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RF-603II and Olympus not firing?

Discussion in 'Lighting Forum' started by cyrax83, Aug 21, 2015.

  1. cyrax83

    cyrax83 Mu-43 Regular

    193
    Dec 8, 2014
    Hi Guys,

    I bought the Yongnuo RF-603 II (canon version) radio triggers to use with my external flash. If i hook it all up and press it manually, the flash fires fine, but I can't get it fired from the E-M1 camera.

    FYI this is what I bought:
    http://www.ebay.com.au/itm/321432177960?_trksid=p2057872.m2749.l2649&ssPageName=STRK:MEBIDX:IT

    The setup is I have one module on TRX mode on the flash, the other on TX mode on the hot shoe. I enable flash through the super control menu to either Fill In or Manual (tried both). I fire a shot and nothing happens on the hot shoe module or the flash. If I press the test button on the transmitter, it fires the flash so obviously the unit works but it's not recieving the signal from the hot shoe. Any ideas?

    I know there was some hacks required to get it working with the RF-603 but from everything I read it's meant to be plug and play with the RF-603 II...

    FYI the included cable is unused as I believe thats a canon cable.
     
  2. eteless

    eteless Mu-43 All-Pro

    Jun 20, 2014
    It's a different standard, Canon and Nikon both use the hot shoe plate as a contact where as Four Thirds / m4/3 does not and rather uses a side contact between the plate and the locking ring for the same function. The underside and sides of the hot shoe arms are actually insulated to prevent contact.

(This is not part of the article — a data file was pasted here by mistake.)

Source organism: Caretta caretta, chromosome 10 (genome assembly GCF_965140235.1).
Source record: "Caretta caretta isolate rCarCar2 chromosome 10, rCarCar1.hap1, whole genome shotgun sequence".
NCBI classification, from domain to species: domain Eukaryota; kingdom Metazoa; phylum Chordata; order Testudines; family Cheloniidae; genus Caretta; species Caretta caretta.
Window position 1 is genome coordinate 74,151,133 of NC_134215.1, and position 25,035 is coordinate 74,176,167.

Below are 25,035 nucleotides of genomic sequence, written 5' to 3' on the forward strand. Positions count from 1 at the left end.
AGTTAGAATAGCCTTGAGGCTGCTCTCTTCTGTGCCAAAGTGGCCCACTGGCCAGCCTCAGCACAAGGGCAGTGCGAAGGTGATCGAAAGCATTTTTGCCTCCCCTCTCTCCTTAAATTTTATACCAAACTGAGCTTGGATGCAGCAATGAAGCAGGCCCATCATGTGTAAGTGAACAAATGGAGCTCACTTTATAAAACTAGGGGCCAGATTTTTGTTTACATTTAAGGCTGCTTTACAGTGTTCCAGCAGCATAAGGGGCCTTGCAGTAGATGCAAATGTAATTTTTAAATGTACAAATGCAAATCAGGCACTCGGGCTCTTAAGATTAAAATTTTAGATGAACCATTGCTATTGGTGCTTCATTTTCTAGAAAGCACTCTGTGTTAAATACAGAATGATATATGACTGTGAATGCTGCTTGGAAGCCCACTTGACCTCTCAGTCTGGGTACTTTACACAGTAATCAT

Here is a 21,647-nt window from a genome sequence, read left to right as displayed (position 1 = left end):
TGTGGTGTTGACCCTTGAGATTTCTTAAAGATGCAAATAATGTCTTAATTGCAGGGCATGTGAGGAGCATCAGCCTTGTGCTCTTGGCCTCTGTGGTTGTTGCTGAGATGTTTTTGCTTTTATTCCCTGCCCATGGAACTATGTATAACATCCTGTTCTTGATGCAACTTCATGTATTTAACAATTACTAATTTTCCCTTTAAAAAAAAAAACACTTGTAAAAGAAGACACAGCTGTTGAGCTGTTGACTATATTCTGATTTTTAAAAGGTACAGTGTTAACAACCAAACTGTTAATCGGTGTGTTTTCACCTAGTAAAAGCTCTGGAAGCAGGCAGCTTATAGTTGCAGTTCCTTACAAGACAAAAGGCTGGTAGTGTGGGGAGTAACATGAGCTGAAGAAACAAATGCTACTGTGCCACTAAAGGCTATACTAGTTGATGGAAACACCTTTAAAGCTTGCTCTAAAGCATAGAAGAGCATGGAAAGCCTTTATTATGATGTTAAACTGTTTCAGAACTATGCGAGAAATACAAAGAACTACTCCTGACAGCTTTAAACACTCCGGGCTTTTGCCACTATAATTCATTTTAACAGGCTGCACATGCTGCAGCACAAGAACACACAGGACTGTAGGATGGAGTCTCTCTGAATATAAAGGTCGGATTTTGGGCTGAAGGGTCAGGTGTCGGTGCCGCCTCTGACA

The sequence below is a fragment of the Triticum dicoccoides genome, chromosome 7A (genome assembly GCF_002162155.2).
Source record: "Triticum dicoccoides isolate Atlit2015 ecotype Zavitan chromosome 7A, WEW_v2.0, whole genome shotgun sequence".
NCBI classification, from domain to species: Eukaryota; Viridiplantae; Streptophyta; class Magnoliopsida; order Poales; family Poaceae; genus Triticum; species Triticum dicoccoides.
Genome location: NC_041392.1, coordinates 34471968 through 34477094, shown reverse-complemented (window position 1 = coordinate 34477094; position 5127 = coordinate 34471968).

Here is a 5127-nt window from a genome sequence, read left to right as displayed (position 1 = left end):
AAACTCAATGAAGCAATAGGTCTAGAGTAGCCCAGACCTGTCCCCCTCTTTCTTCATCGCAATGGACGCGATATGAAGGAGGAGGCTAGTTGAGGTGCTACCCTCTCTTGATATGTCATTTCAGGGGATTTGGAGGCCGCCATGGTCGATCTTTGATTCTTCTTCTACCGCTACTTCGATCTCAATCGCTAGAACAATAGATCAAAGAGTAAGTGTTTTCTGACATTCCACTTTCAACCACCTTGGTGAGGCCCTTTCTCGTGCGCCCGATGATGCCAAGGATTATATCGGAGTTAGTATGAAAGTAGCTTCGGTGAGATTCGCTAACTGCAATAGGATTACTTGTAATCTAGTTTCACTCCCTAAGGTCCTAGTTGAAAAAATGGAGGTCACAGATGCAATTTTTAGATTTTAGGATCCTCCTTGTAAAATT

You need to get a file/something pointy and hardish metal and scratch the under side of the hot shoe on the camera. If you look at the metal hot shoe on the camera you will see two bare metal contact points on the inside sides that the flash slides into (this is what 4/3 flashes use), scratch the underside/sides of these metal arms to make an exposed contact which the plate can make contact with.

    It doesn't take much to expose the metal, mounting and unmounting a flash with a pressed metal shoe while pushing it at an angle to force the plate into the metal a hundred times or so will do the same thing.
     
  3. metalmania

    metalmania Mu-43 Veteran

    244
    Jul 19, 2012
    NYC
    I only know SONY a6000 needs the scratching work on the hot shoe, but maybe that's the reason. However on my E-M5, there is no problem at all using RF603II, just make sure your camera is in Manual mode and shutter speed is below 1/250.
     
  4. eteless

    eteless Mu-43 All-Pro

    Jun 20, 2014
    The E-M1 has the same issue, I've had to do it to both of my bodies several times (one has had the top replaced due to dial failure). Without doing so I couldn't always get reliable flash sync.
     
  5. jaclu

    jaclu Mu-43 Regular

    29
    Mar 17, 2014
    If you use the RF-603C trigger, you need to move one pin to make it work.
    Looking at the hot shoe from above, top right is "ready" on canon, on m43 this is on lower right.
    I changed one of the triggers using a soldering iron, I guess you could do the same with a piece of metal or something, see picture for my hack - (not elegant but works :) ). Since I soldered two connectors together, I removed the not needed pin in order to avoid short circuiting the camera. Then I put a sticker m43 on that trigger.
    The other I use as is, so when I shoot on my Fujis the un-hacked trigger goes on the camera, and when i shoot m43 the hacked trigger goes on the camera.
    As a side bonus, by connecting the ready pin, trigger is auto detected and can shoot at any speed, however over 320 you start to loose light, so whilst the flash still triggers at 1/1000 it is not meaningfull...